In a post on RhRealityCheck.org Tuesday, I reported that an advertisement produced by senatorial candidate Cory Gardner refers to the "American Association of Obstetricians and Gynecologists" as a backer of his proposal to sell contraception over-the-counter. But this group apparently does not exist.
The advertisement states:
Supported by the American Association of Obstetricians and Gynecologists, Cory's proposal would make oral contraception: Less expensive -- about the price of Aspirin; More convenient -- helping women obtain The Pill on their own schedule without an appointment; More accessible -- ensures women in underserved urban and rural areas have greater ability to obtain The Pill. [BigMedia emphasis]
The RH Reality Check post states:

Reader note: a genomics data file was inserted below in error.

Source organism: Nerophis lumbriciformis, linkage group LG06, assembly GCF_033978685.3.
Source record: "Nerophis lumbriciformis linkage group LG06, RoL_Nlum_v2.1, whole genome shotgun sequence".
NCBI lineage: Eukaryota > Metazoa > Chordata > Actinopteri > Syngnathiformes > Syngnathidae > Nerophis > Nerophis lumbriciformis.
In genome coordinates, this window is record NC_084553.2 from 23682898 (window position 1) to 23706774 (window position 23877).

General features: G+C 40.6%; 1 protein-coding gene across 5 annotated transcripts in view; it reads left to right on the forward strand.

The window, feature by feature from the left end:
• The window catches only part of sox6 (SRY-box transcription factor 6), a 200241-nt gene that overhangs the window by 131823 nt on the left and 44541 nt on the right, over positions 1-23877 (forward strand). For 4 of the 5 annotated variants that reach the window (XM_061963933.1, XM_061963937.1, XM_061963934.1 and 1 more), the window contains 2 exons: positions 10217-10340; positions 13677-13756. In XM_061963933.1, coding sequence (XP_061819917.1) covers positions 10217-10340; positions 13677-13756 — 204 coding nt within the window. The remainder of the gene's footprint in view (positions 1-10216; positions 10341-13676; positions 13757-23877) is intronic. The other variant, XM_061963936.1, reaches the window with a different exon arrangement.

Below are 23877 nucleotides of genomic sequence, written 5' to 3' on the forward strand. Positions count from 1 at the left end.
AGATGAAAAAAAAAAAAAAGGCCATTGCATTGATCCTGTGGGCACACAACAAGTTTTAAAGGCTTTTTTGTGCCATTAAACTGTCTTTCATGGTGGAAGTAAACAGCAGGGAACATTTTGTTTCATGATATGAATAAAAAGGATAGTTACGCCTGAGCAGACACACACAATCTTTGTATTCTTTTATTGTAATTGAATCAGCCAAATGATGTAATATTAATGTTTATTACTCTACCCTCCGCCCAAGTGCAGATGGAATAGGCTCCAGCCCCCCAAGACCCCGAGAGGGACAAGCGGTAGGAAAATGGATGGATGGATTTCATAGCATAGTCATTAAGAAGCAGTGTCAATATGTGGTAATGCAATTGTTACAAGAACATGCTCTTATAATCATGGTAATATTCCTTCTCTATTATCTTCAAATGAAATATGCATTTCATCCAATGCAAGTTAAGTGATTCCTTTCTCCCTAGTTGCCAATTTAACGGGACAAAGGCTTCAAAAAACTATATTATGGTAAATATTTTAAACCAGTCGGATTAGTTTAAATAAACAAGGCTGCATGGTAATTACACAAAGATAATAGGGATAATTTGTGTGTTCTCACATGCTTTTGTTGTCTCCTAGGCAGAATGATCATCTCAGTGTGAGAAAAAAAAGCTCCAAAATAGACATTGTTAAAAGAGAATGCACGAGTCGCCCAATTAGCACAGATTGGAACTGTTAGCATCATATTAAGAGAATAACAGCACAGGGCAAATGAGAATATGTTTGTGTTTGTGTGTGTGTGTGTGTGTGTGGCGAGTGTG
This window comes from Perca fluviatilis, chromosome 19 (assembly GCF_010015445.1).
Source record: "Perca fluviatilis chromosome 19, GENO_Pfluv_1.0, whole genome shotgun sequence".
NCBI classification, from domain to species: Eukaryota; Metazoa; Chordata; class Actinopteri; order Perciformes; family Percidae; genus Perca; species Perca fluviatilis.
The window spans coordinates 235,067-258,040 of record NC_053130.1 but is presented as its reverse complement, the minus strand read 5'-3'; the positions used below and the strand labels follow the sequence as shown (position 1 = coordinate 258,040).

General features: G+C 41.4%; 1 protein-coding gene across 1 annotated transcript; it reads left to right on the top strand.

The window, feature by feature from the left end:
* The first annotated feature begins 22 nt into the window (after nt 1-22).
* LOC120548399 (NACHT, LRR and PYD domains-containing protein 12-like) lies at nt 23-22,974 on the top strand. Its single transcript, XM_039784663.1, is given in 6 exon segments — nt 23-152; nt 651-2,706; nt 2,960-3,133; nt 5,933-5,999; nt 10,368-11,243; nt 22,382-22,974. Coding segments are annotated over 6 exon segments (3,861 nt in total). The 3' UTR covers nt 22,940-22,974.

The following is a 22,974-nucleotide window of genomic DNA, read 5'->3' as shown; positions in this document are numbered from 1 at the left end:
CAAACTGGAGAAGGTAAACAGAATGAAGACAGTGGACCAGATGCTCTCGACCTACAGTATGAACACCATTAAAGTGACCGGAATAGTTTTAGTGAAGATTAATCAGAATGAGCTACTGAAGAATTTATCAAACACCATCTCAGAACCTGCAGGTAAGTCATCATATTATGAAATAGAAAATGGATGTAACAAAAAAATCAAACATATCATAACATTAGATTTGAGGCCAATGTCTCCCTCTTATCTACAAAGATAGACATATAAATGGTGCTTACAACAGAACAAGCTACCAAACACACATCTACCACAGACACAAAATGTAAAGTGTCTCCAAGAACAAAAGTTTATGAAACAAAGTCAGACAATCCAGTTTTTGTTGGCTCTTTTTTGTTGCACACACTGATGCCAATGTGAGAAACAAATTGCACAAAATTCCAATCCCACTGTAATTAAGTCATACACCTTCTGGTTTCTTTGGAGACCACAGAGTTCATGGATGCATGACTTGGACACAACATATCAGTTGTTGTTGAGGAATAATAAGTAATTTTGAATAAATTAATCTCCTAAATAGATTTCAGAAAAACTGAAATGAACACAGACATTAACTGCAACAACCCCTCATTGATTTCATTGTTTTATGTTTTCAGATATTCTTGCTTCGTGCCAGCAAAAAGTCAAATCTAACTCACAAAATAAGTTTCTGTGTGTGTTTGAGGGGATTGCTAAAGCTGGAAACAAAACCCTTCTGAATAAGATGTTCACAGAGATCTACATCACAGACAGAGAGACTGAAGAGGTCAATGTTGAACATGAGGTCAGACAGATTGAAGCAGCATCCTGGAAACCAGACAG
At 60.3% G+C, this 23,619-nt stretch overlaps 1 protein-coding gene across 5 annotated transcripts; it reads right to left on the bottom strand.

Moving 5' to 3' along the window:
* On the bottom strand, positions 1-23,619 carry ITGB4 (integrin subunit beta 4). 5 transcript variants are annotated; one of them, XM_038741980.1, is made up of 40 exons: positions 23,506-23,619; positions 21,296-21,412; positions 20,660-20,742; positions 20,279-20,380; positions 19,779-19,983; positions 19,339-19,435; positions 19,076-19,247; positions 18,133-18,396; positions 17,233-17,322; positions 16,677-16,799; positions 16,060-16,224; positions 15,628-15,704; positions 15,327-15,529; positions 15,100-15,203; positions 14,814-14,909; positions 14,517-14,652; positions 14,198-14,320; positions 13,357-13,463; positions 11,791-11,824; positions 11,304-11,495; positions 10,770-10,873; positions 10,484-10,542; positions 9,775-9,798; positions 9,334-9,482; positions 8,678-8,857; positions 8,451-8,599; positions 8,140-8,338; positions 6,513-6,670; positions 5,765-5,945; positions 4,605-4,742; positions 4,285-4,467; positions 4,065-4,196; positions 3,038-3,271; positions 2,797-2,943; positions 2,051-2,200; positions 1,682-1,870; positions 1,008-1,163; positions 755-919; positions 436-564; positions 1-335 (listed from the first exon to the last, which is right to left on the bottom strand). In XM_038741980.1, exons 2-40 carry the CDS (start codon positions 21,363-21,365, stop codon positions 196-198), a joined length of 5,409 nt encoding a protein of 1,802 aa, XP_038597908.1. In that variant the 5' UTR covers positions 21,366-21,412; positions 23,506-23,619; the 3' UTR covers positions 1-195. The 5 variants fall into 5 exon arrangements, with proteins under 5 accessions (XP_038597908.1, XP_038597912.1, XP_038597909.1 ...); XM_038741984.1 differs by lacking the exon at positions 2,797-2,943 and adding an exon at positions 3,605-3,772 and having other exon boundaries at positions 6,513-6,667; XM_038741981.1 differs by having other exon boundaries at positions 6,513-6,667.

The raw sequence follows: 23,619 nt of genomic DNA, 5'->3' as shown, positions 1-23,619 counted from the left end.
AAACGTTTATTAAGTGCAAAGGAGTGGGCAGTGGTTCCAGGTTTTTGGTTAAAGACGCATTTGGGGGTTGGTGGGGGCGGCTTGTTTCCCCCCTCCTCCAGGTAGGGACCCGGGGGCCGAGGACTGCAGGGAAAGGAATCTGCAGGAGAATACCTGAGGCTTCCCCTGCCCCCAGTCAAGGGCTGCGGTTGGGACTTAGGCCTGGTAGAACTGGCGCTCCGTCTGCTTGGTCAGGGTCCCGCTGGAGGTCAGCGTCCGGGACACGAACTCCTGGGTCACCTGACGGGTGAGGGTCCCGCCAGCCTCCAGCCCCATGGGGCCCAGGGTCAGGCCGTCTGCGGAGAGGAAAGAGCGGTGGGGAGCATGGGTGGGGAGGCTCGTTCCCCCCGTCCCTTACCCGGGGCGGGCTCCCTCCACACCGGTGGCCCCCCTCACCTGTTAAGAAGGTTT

A Google search for the "American Association of Obstetricians and Gynecologists" returns references to the American Congress of Obstetricians and Gynecologists (ACOG).
After seeing the Gardner mailer, Kate Connors, ACOG Director of Media Relations, told RH Reality Check via email, "For all I know, there is an AAOG out there, somewhere, but it has certainly never come to my attention. I dare say that the mailer's reference to it is an error."
Connors said that it was also an "error" for Gardner to suggest that "we have supported his proposal."
Gardner has previously cited "a committee" ACOG as supporting over-the-counter birth control sales.
A September 9 ACOG statement emphasizes over-the-counter sale of contraception is a long-term goal, not a proposal it supports currently.
Politifact.com, in a September 8 analysis, judged Gardner's claim about the pill being cheaper if sold over-the-counter as "mostly false," in light of various uncertainties as well as the fact that, under the Affordable Care Act, insurance companies cannot charge policy holders a co-pay for preventive health care, including contraception. So, for most women, contraception is currently free.